Woody Debris Target Update Of The Stillaguamish Chinook Recovery Plan


UPDATES TO THE 2005 PUGET SOUND CHINOOK RECOVERY PLANWoody Debris Target Update of the Stillaguamish ChinookRecovery PlanProduced by: The Stillaguamish Technical Advisory Group, a subcommittee of the SWC2/8/2016Version 1.01

Adaptive Management of Woody Debris - Target Update Objectives1. Adapt wood target quantities for near-term implementation (10 years) and for desired futurecondition (natural and constructed wood quantities).2. Review and consider woody debris reference values from literature to create condition bins (i.e.;Poor, Fair, Good, Best).3. Develop monitoring objectives that support information needs to describe woody debris status,changes and implementation progress over time.The revised woody debris targets are developed around the following information categories and can bereviewed at a regular time interval; What – Woody debris target definitions and descriptions, Where – Priority locations for wood placement implementation, Why – Addresses key functions and river process that have been altered and affected byhistorical loss of wood, How – Project and placement types expected to have high performance, How much – Wood quantity by location that leads to a Desired Future Condition.Adaptive Management is future decision-making informed by baseline conditions, documented change,progress relative to goals, new science-based information, and new alternatives for action thateventually lead to Desired Future Conditions. The wood target will be adjusted every 10 years dependingon total wood and or wood jam abundance (and functions) of constructed and natural woodcomponents. Hypothetically, if natural jam count declines, then the constructed jam target (and level ofeffort) would be increased. If natural jam abundance raises the total jam count toward the desiredfuture condition, then the constructed jam target eventually might be less. This is known as the woodbudget to achieve desired future conditions and will be managed adaptively by collecting and applyingfuture monitoring information.The following table highlights the woody debris target objectives described by the current plan (SIRC2005) and the proposed targets for the second 10-year salmon recovery period (2016-2025). Theseproposed targets are recommended by the Stillaguamish TAG for approval by the StillaguamishWatershed Council.2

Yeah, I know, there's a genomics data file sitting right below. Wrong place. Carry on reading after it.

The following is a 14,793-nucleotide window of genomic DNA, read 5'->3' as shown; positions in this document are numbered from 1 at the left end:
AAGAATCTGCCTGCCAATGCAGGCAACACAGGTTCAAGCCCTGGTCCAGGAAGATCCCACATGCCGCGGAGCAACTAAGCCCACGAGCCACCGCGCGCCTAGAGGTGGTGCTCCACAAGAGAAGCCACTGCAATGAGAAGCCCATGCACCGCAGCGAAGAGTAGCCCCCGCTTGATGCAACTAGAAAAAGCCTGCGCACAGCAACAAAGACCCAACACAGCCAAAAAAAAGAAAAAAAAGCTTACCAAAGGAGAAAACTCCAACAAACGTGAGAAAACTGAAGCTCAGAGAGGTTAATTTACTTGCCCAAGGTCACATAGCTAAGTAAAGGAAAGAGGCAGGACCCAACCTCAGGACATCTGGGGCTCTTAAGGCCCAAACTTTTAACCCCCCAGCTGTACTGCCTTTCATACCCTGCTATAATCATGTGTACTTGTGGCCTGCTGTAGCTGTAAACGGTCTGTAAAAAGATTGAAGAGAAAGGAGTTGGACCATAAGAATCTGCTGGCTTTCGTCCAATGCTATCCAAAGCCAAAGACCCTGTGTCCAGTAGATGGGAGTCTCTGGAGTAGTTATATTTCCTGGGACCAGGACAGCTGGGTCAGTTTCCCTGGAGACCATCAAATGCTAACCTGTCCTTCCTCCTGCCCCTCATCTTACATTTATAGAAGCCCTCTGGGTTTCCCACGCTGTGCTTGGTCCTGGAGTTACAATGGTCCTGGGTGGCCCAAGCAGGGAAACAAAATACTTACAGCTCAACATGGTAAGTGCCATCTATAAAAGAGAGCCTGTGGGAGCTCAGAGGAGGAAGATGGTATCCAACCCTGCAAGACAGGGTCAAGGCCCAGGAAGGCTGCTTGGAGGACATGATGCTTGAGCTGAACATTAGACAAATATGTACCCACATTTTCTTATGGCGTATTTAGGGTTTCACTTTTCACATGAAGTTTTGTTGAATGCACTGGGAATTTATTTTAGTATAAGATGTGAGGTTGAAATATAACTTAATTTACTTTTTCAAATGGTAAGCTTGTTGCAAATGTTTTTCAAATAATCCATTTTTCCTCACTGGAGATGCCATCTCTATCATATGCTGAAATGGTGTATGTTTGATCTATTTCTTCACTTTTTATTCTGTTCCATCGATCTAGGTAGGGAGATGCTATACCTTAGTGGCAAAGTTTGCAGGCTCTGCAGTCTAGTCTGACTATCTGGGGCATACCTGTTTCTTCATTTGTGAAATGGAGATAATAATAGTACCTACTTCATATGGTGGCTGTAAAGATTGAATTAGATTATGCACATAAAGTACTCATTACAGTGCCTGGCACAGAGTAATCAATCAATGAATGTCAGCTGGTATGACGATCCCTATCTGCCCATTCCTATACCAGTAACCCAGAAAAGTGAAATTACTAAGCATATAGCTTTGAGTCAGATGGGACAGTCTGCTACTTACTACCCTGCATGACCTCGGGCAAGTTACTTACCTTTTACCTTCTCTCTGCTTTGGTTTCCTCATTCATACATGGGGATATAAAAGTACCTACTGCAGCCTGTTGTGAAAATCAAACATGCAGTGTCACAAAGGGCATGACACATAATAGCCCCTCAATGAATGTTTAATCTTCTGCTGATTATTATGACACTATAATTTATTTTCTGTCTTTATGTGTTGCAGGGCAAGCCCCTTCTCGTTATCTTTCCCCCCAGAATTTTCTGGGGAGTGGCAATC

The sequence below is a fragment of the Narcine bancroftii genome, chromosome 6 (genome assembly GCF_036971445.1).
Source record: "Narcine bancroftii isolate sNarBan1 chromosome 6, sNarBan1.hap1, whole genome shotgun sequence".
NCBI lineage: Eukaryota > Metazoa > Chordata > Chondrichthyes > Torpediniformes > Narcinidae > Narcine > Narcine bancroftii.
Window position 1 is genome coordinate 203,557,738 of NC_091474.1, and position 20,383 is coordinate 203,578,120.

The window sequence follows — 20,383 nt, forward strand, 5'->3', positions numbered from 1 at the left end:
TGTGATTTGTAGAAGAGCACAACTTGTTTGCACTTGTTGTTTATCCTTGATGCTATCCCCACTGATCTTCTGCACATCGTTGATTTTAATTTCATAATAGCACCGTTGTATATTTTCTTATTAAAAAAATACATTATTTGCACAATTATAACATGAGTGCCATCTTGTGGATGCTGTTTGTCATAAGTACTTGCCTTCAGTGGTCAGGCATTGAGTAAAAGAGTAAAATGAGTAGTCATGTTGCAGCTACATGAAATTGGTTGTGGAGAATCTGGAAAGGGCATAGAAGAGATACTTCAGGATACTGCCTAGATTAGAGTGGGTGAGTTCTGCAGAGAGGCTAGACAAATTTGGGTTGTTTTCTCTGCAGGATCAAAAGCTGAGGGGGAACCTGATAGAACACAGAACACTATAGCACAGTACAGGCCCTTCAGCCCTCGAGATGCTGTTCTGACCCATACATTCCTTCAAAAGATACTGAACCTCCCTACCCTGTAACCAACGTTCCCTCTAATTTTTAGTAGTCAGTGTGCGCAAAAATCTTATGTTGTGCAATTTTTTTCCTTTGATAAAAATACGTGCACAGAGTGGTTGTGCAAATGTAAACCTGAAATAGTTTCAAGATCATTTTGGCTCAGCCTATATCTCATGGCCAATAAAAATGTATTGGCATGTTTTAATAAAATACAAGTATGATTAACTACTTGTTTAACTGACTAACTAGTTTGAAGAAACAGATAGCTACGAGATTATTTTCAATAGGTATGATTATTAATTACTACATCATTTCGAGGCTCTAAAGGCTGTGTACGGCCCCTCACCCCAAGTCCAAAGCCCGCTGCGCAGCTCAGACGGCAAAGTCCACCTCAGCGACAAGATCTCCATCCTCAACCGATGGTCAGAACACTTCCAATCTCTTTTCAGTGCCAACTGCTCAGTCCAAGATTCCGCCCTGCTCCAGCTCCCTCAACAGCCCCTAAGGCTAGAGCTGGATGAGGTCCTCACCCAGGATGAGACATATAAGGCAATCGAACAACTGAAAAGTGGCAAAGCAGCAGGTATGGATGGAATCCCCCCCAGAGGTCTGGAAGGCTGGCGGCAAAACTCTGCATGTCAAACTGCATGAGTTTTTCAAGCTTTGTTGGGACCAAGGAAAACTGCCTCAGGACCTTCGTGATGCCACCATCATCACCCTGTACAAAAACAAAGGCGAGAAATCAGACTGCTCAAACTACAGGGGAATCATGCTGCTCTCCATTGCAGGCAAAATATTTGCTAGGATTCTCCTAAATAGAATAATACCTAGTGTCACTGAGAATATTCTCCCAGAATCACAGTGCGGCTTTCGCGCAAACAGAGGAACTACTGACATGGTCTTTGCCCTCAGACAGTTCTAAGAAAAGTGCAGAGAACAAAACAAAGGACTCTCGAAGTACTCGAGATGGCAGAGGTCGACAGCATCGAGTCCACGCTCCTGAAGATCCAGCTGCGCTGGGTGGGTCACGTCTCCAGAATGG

Table 1. TAG Recommendation to SWC for proposed updated LWD Target.WOODY DEBRISTARGET –PROJECT IMPLEMENTATION TARGET FOR 2ND 10-YEAR SALMON RECOVERYPERIOD (2016-2025)CATEGORY/CRITERIACURRENTLocations for LWD NF/SFplacementPROPOSEDNF/SF/Mainstem/Pilchuck Cr./Jim Cr./SquireCr./Boulder/French/Deer.TypeBuild engineered logELJs according to site specific design criteria.jams with 40 to 60 largeFlood Fences that may form future in-channel log jams.wood pieces per jam.Quantity51 jams in 10 years (62jams in 50 years;baseline year is 2005).122 jams in 10 years (2016-2025); See Table 4 and Map4.TargetsNumber of “approved”jams vary among 7reaches in NF/SF (Planpage 97).Number of jams vary among 16 target reaches (seeTables 3 and 4) as either 2, 4, or 8 jams/km.Priority locationsNear high Chinook use Map 4.areas in 1st/2nd priorityareas (Figure 20 in Plan,page 108).Effective functions Pool formation, sidechannels engagement,fish cover, roughness,flow routing.Pool formation, side channels engagement, fish cover,roughness, flow routing, hyporheic exchange,temperature diversity.Progress needed5 ELJs/yr.; evaluate inYear 3 and 7 of first 10years (2014).12 wood installations/year; Evaluate in year 3 and year 7of 2nd 10 years (2016-2025).Limitations/UncertaintyRisk, feasibility, hazardmanagement.Risk, feasibility, hazard management; Also, uncertainlinkage between Corridor Acquisition Plan, River ReachAssessments, and importance or sequence with respectto other Plan targets.3